I love open adoption, and I love summer! What better way to celebrate the season than getting together with the whole family for some fun outings? Regardless of whether you are seasoned pros at open adoption or you’re just beginning your journey, each of these suggestions will be a great opportunity to get to know each other, and your child, better.


My family loves the zoo so much we bought a zoo pass and go all the time. This is a great trip for kids of all ages, and you can stay as long or as short of a time as you’d like. Got a toddler who needs a nap? Come for a few hours in the morning. Have school-aged kids? Pack a lunch and plan to stay the whole day. New to open adoption? The zoo offers a place with plenty to see and talk about without having to make awkward small talk (because who doesn’t have something to say about those adorable koalas or majestic elephants?)

Baseball Games

Going to a professional baseball game is another family favorite of ours, and again, it’s great in automatically giving you something to talk about. Most major and minor league stadiums have play areas for kids, mascots walking around, and entertainment between innings to keep kids entertained for an entire game. Even if sports aren’t your thing, baseball isn’t a fast sport that requires your constant attention in order to understand what’s going on or to have fun.


Pack a meal and head out to the park for some family picnic fun. Be sure to bring some games and toys to entertain little kids (maybe even a pack-n-play if you have a very young one) and just enjoy eating outside in nature. Picnics are a nice time to relax and get to know one another better. The unstructured nature of a picnic lends itself perfectly to facilitating meaningful conversations.


Maybe you have a great relationship with your child’s birth parents and you feel comfortable inviting them over to your house for a summertime cookout. We’ve had our son’s birth parents over several times, and it’s nice because our son is in the comfort of his own home. (The convenience factor of having his crib right upstairs to lay him down for a nap if he gets crabby is also a huge plus!) This also gives your child’s birth parents a chance to see him in his home doing his normal routine, which my son’s birth parents have told me they especially like. It helps to truly form relationships with each other instead of simply fulfilling a moral obligation.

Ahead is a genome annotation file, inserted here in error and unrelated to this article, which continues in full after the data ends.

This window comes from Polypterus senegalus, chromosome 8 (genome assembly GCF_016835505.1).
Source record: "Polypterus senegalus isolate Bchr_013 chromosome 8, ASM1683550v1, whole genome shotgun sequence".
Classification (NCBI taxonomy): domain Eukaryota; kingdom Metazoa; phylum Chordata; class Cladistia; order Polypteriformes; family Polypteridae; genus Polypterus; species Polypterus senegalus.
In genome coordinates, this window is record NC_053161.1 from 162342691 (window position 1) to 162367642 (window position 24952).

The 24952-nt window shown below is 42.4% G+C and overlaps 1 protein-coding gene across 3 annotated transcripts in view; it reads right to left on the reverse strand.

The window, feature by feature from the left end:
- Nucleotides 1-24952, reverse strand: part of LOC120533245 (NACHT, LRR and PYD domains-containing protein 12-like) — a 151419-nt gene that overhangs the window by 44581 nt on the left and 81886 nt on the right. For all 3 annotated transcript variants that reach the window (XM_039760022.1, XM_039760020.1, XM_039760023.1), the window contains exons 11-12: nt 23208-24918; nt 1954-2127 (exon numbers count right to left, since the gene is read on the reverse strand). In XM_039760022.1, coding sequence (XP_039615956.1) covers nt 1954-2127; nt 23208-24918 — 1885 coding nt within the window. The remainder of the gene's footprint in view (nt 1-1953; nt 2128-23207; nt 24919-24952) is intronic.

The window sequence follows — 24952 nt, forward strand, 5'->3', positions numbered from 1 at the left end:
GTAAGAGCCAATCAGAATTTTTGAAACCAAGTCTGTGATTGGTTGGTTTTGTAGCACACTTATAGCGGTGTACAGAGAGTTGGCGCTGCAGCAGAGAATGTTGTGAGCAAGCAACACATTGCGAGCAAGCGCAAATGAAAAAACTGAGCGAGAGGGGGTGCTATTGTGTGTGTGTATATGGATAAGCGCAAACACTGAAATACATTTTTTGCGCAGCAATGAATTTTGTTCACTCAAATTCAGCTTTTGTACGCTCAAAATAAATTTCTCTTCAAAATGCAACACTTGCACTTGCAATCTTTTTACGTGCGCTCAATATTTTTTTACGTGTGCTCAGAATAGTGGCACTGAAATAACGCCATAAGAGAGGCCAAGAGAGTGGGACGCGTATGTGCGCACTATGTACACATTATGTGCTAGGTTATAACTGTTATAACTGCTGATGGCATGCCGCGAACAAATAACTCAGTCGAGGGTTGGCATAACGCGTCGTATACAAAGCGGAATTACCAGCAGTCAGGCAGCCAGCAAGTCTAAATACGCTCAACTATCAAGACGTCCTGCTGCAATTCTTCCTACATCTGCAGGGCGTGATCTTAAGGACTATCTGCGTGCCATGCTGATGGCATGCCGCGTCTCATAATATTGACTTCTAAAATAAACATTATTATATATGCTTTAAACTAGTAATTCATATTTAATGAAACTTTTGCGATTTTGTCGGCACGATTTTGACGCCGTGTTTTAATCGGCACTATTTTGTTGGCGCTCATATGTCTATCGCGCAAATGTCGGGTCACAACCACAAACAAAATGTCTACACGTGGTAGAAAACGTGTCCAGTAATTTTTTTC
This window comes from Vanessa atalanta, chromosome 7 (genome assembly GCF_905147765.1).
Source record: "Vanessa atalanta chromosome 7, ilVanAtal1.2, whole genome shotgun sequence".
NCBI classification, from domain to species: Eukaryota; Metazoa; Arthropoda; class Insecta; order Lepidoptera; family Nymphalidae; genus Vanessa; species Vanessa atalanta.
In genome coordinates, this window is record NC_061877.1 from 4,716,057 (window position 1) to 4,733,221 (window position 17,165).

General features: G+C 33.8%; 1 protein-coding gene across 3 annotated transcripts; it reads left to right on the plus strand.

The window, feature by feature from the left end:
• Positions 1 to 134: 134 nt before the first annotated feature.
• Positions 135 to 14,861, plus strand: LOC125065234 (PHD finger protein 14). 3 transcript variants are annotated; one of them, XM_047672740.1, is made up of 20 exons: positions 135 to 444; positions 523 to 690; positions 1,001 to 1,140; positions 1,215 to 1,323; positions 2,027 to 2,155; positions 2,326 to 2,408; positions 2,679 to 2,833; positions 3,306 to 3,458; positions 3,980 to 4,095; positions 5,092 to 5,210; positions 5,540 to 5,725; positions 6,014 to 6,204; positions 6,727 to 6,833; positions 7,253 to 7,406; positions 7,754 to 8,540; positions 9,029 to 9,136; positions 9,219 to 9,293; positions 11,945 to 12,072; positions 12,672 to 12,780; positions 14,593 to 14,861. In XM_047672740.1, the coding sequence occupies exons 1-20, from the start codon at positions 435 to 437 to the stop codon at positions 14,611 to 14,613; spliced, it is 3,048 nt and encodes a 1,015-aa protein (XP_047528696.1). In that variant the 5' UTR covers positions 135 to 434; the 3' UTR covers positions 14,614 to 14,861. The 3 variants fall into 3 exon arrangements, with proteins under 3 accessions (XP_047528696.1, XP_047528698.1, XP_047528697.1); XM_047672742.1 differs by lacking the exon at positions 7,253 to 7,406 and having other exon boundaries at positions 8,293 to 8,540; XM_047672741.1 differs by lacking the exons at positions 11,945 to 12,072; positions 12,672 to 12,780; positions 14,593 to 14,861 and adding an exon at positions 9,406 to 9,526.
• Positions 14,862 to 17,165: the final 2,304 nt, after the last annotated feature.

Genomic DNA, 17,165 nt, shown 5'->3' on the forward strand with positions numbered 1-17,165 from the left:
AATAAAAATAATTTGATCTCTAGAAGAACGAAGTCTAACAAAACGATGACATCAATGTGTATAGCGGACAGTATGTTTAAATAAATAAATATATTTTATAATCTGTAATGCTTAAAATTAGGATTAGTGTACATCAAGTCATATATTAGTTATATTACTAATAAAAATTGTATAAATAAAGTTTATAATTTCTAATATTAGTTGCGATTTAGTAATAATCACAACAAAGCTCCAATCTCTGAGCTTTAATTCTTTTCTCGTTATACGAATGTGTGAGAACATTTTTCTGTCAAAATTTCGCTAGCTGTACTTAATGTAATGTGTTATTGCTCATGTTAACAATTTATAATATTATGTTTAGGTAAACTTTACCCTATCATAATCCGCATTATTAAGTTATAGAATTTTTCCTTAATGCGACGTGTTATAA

Even the not-so-outdoorsy can enjoy going for a hike in the woods every so often. If you have young kids, turn the hike into a fun scavenger hunt—anything can become a game with a little effort. See how many different types of plants or animals you can discover, try a new trail, climb up some rock formations . . . be as adventurous as you allow yourself to be.


Head over to your community pool—most have guest passes/rates so it should be easy and inexpensive to have out-of-town guests join you. Or, if you’re close to a lake or ocean, take a trip to the beach. I haven’t met a kid yet who isn’t a fish when around water. I think my stepson grows gills in the summer, and his brother is quickly taking after him, even trying to swim in the bathtub!


Yes, I know movies aren’t always the best choice when trying to have a conversation or getting to know someone, but it’s sometimes nice to veg out for an hour or two with a tub of popcorn and get a break from reality. Just make sure to grab a meal before or after the movie so you can get some good conversation in.


If it’s a rainy summer day or exceptionally hot, checking out some local museums is a good way to beat the weather and find a new common interest between yourself and your child’s birth parents. Art, history, gardening, or even hitting up a children’s museum is a nice way to spend a few hours.

Putt Putt/Miniature Golf

My husband actually made this suggestion (after he suggested playing 18 holes of golf) and I really like it, although I am the worst putt putt player! Taking your kids and playing putt putt together is active enough for your restless toddler and still interesting and fun for older kids. Treating your kids (and yourselves!) to ice cream after makes for the perfect ending to a sweet time.

Taking a Day Trip

Are there places around you that might be a little far, but you’ve always wanted to check them out? Invite your child’s birth parents and plan a day trip to one of those destinations. The age of your kids and what’s available around you can help determine where you choose to go and how long to stay, but amusement parks, quaint old towns, or large outdoor shopping malls are just a few suggestions of places to travel to on a day trip.

Hopefully you can find a few things on this list to try before summer is over! But a lot of these activities you can also do year-round, so there’s no rush. Have a favorite open adoption activity not mentioned on the list? Please share it in the comments.

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